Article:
David Fabian: High yield bonds, otherwise known as junk bonds, have been an excellent source of capital appreciation and income for several years now. They have benefited from the Fed’s ultra-low interest rate mandate, which has forced income seeking investors to broaden their horizons for risk assets. This in turn has prompted billions of dollars to flow into below investment grade credit quality holdings at a tremendous pace.
This risk taking mentality and low interest rate environment has allowed the junk bond market to bypass its normal cyclical nature to reach surprising new heights. Companies have also continued to take advantage of these ideal circumstances to refinance or issue new debt at excellent rates, despite their low credit scores. The bull market in stocks has also helped to prop up high yield credit which typically moves in a similar fashion to equities.
Frankly I don’t blame anyone for wanting to seek a higher return on their assets than the 2.07% yield that an aggregate bond portfolio such as the iShares Core Total U.S. Bond Market ETF (NYSEARCA:AGG) can provide. This type of low yielding investment becomes even harder to swallow when you consider the threat of rising interest rates can quickly wipe out any marginal income that this ETF manages to produce.
The biggest ETF in the high yield fixed-income space is the iShares High Yield Corporate Bond ETF (NYSEARCA:HYG), which has more than $13 billion under management. If you look at the 5-year annualized returns of this fund through 12/31/13, you would be amazed to see equity-like gains of 15.01% per year. In fact, HYG has continued to march even higher in 2014, which has pushed the 30-day SEC yield down to a relatively meager 4.49%. When you consider that the 12-month trailing yield is noted at 5.96%, you can see just how much less income new money would receive today than it would a year ago.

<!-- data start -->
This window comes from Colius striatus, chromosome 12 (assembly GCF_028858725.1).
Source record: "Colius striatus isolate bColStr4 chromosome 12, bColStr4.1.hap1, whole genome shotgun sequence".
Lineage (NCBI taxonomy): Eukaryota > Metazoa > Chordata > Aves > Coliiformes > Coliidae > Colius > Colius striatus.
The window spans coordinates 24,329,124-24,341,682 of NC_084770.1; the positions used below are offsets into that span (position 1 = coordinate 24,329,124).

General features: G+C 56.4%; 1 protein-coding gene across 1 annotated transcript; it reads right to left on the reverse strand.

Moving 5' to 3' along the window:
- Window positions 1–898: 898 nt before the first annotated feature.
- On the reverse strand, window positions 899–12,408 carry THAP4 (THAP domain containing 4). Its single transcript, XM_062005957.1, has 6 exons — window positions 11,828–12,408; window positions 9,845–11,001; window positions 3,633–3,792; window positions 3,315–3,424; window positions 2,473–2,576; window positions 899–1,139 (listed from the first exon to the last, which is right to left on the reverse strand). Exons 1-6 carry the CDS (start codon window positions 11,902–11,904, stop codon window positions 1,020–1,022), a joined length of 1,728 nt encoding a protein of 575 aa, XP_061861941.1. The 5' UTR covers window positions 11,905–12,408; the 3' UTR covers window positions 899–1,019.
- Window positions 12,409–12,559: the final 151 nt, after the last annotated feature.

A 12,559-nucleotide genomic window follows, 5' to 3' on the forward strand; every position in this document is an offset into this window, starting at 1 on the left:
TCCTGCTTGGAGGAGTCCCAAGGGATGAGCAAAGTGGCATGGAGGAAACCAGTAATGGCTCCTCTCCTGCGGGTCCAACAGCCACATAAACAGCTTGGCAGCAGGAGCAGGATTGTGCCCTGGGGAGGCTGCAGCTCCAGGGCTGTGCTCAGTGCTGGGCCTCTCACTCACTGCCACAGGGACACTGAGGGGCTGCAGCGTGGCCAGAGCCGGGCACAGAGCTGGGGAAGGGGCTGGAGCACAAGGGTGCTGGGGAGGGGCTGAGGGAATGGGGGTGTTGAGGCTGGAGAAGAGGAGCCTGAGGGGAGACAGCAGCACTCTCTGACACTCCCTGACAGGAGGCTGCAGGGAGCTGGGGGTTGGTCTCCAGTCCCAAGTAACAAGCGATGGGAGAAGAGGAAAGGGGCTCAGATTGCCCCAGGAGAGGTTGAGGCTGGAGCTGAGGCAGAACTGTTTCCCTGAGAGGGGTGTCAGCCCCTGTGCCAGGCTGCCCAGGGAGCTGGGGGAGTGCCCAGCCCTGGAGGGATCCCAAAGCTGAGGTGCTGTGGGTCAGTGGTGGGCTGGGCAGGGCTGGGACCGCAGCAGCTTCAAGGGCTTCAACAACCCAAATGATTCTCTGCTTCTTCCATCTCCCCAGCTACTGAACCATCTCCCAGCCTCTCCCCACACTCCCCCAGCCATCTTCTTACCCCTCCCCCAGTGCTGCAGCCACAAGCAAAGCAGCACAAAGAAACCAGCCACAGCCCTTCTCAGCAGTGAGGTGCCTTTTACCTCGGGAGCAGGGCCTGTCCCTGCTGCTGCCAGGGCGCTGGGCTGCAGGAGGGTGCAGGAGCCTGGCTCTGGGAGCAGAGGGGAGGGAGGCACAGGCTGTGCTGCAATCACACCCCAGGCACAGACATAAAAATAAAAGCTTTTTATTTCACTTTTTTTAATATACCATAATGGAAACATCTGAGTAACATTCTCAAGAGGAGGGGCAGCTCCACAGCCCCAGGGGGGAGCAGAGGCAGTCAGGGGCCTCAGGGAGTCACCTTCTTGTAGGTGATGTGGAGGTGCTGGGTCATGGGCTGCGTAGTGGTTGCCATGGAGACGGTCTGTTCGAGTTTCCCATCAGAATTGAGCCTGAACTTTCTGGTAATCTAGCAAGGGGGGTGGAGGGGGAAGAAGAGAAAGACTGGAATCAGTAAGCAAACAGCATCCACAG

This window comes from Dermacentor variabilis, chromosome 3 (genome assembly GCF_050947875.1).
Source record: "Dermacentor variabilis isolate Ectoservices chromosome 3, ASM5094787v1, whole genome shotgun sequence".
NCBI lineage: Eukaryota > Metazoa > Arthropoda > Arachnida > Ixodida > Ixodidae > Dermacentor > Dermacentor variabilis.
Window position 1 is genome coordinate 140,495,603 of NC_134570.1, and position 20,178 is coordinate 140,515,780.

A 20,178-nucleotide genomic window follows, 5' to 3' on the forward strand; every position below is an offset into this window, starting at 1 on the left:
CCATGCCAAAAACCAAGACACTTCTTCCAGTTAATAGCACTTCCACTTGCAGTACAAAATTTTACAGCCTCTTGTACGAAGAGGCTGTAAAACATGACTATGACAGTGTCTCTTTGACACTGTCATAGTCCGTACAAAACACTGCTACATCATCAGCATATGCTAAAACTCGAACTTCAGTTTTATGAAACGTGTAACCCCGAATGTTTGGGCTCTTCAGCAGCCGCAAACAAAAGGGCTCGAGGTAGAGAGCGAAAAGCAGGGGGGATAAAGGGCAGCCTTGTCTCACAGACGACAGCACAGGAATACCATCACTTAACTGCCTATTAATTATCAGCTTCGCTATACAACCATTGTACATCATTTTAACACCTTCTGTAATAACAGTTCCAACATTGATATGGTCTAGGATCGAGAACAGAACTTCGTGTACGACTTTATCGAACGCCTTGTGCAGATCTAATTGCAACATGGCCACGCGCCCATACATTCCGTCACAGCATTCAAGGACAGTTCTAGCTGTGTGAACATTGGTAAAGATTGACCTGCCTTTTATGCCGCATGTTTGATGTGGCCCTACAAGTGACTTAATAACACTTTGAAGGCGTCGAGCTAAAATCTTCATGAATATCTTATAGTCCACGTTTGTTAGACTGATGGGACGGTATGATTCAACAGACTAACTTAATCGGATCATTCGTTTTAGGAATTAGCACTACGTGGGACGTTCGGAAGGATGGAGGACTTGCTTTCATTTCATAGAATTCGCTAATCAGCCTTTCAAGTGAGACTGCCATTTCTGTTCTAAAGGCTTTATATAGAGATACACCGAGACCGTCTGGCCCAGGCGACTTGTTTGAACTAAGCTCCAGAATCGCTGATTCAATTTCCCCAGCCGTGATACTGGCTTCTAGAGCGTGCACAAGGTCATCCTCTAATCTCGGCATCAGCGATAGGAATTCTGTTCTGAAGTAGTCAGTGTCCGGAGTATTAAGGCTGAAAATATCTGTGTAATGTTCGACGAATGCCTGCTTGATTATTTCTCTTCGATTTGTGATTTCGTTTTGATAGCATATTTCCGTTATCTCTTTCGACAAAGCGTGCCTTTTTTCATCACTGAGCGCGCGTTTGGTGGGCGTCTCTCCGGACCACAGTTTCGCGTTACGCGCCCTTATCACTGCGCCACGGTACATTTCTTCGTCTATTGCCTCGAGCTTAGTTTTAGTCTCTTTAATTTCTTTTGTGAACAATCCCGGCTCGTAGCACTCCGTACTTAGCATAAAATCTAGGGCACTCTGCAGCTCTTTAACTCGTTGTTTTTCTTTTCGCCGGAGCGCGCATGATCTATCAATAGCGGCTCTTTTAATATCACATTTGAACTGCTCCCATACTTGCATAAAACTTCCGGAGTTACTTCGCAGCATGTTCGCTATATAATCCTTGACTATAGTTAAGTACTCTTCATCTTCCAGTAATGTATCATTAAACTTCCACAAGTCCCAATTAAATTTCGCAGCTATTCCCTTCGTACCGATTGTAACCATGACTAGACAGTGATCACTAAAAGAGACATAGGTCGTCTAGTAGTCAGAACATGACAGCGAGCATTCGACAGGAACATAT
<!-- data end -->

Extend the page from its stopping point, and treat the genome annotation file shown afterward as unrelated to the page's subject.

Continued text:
The last spat of volatility in HYG came back in mid-2013 when the Fed indicated a potential for tightening the reigns of quantitative easing and raising the Fed Funds rate. Many investors saw this as an opportunity to adjust the duration of their high yield bond holdings by moving to a shorter duration fund such as the PIMCO 0-5 Year High Yield Bond ETF (NYSEARCA:HYS).
This strategy provides a measure of security from the threat of rising interest rates and still captures a higher yield than an aggregate bond portfolio. Another popular alternative to reduce interest rate risk is the use of bank loan ETFs such as the PowerShares Senior Loan Portfolio (NYSEARCA:BKLN).
While I have been a big proponent of these moves in the past, I am hesitant to recommend that investors put new money into high yield fixed-income or bank loans at this time. The height of prices, compression of yields, and general complacency in the low credit quality arena has made me cautious about the risk to reward equation from this point forward.